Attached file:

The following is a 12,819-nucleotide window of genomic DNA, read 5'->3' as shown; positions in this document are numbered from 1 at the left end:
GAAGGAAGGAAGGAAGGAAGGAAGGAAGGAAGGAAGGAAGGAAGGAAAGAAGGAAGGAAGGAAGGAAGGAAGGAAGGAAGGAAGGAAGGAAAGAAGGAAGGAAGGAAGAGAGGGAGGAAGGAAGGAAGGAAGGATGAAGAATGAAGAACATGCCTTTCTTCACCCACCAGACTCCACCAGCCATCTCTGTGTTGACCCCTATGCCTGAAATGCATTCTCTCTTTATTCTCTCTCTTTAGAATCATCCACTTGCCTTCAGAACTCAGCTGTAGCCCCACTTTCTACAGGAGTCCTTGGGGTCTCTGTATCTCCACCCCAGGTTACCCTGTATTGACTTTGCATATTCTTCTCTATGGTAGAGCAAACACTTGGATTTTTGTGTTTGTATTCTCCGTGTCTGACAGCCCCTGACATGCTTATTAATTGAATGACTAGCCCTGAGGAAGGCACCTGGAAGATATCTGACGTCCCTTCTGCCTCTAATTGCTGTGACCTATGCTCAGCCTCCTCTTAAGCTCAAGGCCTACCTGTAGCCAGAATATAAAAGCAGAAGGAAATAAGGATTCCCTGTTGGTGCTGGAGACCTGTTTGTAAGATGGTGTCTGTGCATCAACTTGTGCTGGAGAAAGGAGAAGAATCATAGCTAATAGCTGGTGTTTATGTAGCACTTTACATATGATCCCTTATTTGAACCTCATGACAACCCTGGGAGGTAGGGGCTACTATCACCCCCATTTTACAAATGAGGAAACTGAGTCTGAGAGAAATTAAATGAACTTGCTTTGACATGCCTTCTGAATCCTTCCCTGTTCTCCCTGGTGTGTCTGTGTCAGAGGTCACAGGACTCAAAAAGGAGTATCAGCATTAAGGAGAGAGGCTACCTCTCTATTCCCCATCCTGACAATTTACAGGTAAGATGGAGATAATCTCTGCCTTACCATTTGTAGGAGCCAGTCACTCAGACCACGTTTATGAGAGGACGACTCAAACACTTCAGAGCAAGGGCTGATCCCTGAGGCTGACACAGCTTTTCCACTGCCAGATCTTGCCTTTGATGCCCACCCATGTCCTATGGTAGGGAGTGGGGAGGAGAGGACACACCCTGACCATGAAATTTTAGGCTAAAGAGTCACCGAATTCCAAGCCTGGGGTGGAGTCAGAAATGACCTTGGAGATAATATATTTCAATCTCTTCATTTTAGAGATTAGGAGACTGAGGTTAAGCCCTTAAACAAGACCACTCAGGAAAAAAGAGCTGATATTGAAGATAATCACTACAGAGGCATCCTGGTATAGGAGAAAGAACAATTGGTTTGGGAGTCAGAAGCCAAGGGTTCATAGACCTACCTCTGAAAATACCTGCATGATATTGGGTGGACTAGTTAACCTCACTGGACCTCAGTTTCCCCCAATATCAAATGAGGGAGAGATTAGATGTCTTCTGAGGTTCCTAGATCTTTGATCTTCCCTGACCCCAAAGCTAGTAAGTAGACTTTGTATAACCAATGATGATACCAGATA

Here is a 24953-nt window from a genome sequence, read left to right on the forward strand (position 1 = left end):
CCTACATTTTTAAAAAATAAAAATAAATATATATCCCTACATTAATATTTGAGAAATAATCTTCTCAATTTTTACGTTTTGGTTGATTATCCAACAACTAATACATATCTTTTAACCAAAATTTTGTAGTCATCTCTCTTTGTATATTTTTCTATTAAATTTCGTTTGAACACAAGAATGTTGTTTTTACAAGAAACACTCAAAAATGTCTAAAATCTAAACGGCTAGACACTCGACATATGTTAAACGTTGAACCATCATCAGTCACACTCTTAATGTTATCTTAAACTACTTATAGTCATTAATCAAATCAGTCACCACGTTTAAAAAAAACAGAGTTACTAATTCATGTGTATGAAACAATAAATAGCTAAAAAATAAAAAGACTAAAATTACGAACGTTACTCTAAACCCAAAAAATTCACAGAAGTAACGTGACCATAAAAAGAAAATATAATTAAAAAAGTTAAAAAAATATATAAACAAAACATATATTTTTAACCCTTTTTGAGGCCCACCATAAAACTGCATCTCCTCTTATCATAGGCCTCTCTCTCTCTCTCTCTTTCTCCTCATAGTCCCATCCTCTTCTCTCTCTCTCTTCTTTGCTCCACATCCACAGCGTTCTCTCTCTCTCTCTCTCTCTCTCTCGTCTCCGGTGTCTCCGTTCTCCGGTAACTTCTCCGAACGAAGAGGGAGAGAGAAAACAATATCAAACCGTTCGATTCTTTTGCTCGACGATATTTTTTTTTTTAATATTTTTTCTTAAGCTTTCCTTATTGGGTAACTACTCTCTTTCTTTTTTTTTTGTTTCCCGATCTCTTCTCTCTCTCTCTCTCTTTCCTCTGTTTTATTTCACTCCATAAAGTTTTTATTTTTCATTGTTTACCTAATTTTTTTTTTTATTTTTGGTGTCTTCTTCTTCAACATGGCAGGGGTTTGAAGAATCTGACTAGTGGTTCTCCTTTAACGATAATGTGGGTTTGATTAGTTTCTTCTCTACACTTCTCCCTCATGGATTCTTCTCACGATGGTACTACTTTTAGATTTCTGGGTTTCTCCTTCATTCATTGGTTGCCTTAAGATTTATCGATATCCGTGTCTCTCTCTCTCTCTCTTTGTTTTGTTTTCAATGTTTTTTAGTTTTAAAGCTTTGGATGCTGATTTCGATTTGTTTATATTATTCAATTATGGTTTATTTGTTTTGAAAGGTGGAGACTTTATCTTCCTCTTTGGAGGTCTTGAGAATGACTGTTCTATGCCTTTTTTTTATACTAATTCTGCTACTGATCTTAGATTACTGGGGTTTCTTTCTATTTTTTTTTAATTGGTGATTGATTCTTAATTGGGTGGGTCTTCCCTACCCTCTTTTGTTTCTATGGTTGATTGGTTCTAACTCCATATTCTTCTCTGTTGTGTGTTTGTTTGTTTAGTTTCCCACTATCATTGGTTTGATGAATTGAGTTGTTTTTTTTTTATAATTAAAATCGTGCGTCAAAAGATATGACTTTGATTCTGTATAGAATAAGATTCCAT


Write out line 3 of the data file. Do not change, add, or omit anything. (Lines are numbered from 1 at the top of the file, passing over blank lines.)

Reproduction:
Here is a 24953-nt window from a genome sequence, read left to right on the forward strand (position 1 = left end):